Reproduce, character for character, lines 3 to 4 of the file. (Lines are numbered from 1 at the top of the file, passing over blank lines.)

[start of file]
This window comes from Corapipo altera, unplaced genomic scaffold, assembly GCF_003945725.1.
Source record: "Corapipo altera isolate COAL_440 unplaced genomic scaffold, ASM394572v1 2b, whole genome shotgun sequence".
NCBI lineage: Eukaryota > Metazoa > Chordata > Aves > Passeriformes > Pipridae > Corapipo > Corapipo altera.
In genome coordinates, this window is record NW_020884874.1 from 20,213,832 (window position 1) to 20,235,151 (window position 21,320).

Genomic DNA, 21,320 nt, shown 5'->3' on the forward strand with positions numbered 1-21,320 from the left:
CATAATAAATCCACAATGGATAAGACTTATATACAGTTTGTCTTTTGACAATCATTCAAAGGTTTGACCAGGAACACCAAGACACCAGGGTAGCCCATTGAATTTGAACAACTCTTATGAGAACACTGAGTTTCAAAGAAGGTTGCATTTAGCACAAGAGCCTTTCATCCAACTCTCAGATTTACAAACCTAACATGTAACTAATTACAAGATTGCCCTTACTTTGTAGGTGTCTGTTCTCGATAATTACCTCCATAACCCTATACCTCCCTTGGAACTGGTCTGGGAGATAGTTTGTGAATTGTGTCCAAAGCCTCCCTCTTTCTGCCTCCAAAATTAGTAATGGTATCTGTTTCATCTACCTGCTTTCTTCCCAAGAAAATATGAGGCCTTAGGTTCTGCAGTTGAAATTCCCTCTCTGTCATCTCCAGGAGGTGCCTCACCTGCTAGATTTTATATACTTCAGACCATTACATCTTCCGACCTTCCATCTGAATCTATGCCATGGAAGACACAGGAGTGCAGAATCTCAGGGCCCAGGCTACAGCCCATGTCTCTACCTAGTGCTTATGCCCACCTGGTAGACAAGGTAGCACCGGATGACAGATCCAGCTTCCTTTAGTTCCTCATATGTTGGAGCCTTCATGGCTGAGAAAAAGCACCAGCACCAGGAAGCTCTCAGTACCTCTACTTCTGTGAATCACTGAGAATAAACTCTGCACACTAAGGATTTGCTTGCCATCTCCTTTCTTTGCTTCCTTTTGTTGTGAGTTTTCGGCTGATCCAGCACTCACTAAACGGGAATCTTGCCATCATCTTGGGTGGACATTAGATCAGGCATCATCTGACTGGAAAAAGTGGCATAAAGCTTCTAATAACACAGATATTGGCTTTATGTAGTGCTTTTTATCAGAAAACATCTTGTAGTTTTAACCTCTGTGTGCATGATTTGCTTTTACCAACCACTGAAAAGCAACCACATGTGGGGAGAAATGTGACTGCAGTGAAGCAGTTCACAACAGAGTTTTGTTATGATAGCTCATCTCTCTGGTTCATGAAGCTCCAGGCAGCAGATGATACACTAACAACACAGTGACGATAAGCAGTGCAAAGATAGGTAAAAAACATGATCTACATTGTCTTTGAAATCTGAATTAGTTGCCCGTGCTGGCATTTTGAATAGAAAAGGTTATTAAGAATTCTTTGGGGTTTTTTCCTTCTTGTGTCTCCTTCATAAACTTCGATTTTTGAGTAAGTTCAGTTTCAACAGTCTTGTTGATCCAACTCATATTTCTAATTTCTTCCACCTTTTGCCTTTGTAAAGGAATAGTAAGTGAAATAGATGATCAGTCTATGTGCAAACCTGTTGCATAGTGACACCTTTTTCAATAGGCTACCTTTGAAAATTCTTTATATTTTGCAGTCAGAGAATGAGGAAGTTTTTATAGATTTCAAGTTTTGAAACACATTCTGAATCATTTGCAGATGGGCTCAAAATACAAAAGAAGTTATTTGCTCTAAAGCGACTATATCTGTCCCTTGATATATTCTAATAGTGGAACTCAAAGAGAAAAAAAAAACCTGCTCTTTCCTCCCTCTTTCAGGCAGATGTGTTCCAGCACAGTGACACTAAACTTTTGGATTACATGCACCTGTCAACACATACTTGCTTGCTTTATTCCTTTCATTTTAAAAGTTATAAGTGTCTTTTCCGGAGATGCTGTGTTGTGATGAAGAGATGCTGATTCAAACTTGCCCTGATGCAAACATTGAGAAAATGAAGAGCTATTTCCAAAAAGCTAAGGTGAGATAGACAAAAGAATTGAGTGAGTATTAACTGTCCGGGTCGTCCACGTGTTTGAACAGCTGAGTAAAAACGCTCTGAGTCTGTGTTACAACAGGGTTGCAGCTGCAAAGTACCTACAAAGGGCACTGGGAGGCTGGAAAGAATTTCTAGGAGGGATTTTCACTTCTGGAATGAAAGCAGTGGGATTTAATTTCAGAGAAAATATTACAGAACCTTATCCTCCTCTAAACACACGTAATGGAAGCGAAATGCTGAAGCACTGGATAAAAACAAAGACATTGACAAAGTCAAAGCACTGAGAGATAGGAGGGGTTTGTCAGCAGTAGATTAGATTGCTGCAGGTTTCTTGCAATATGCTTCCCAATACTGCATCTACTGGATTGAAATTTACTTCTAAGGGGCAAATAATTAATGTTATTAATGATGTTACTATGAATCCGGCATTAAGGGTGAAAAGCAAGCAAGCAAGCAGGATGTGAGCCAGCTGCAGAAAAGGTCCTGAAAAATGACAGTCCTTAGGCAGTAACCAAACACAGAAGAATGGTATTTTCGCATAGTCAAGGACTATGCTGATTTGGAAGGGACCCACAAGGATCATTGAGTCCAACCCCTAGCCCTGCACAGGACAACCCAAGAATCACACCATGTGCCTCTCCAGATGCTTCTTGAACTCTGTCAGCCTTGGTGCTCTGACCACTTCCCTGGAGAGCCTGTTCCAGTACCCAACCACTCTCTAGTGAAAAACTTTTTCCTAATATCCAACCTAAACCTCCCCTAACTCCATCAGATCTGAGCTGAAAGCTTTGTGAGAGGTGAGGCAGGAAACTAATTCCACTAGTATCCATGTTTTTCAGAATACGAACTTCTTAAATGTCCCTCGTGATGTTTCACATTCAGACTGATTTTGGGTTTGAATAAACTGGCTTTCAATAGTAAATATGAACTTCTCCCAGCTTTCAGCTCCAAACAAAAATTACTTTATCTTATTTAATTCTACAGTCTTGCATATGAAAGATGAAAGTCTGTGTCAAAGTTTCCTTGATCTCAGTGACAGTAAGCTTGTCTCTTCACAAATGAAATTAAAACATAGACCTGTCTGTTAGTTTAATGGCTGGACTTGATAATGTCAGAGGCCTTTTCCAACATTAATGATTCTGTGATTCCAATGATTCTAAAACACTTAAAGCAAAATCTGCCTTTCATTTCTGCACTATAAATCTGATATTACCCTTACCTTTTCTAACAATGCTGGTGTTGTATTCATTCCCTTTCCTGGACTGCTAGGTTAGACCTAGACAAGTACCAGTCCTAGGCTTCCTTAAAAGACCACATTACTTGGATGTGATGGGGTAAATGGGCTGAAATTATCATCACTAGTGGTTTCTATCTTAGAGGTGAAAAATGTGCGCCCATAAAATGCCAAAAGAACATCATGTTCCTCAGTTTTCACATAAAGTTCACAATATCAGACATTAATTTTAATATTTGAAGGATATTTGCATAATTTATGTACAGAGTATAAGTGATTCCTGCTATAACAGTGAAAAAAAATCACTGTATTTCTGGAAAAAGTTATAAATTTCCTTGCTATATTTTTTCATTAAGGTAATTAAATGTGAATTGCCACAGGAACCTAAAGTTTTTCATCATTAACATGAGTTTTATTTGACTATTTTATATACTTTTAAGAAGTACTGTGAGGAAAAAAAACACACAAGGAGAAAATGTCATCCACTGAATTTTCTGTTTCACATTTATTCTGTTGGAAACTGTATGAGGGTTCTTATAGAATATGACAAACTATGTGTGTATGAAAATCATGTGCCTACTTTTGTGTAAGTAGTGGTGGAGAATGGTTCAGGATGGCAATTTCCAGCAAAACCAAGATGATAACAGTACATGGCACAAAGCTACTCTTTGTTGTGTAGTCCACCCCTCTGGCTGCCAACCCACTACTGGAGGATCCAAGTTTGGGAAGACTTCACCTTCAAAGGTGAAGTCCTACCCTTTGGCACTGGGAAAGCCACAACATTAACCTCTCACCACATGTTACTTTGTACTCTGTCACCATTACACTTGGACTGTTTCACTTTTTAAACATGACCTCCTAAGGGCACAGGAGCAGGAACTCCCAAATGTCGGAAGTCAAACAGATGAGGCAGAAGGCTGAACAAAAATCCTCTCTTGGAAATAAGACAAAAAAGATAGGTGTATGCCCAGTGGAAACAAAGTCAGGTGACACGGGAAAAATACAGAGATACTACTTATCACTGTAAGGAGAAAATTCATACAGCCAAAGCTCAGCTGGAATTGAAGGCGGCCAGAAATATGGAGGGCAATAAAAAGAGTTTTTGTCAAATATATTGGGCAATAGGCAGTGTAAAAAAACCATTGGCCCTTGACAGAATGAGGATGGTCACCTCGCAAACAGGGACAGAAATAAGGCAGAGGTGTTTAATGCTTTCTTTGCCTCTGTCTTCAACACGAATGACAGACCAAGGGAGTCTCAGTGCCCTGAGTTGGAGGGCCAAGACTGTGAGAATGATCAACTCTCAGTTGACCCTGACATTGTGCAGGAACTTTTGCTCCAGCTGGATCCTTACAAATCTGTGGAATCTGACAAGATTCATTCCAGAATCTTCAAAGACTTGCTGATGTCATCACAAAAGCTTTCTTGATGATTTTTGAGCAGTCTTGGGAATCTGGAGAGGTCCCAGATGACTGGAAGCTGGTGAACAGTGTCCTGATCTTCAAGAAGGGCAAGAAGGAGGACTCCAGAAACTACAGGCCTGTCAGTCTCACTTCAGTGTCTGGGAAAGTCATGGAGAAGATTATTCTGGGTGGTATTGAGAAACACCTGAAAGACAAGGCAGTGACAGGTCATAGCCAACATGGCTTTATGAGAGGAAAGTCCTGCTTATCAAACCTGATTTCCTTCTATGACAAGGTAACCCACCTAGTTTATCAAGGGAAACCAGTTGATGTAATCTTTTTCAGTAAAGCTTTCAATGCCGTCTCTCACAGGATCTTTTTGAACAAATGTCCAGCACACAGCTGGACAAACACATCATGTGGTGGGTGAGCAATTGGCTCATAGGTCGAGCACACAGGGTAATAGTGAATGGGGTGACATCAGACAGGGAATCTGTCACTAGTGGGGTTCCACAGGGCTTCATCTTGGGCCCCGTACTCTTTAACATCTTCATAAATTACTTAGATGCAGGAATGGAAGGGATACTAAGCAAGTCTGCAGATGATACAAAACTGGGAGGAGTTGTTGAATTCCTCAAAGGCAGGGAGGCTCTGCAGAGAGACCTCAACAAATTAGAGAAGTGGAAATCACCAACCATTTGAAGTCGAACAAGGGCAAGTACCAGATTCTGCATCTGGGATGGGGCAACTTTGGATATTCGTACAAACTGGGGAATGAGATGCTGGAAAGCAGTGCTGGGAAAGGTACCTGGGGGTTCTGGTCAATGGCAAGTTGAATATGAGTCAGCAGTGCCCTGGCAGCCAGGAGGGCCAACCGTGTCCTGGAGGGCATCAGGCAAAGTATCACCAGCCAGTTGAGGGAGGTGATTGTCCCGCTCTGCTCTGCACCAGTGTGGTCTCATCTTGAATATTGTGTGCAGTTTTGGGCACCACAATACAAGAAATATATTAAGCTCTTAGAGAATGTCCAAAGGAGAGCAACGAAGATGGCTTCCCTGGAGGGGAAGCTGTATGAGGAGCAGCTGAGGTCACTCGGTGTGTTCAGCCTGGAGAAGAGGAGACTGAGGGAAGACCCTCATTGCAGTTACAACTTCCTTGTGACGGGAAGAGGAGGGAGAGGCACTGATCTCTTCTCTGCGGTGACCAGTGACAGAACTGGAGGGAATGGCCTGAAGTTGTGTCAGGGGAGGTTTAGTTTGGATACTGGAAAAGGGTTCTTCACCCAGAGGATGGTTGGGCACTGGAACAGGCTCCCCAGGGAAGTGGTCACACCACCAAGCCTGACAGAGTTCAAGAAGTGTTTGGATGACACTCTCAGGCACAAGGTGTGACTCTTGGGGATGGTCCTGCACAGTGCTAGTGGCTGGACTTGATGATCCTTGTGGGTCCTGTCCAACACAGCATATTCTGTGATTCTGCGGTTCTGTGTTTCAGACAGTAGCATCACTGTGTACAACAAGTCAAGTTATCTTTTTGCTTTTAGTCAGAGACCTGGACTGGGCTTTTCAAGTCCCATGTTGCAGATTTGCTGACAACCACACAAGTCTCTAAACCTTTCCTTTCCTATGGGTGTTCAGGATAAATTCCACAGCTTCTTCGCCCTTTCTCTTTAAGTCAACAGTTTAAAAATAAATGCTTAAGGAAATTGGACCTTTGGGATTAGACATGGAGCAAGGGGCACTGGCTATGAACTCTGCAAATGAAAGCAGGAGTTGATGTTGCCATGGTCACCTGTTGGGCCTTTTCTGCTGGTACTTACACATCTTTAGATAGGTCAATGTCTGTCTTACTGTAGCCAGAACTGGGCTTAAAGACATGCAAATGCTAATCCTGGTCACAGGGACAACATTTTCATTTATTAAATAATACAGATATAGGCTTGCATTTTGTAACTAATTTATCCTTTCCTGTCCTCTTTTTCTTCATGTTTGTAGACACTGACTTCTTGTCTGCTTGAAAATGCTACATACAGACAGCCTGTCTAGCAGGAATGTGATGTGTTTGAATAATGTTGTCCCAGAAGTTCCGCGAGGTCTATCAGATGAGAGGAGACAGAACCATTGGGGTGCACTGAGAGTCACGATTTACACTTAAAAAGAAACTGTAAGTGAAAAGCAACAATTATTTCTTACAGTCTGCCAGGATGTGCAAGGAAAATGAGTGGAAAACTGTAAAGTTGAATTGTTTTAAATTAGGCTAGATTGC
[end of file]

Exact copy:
NCBI lineage: Eukaryota > Metazoa > Chordata > Aves > Passeriformes > Pipridae > Corapipo > Corapipo altera.
In genome coordinates, this window is record NW_020884874.1 from 20,213,832 (window position 1) to 20,235,151 (window position 21,320).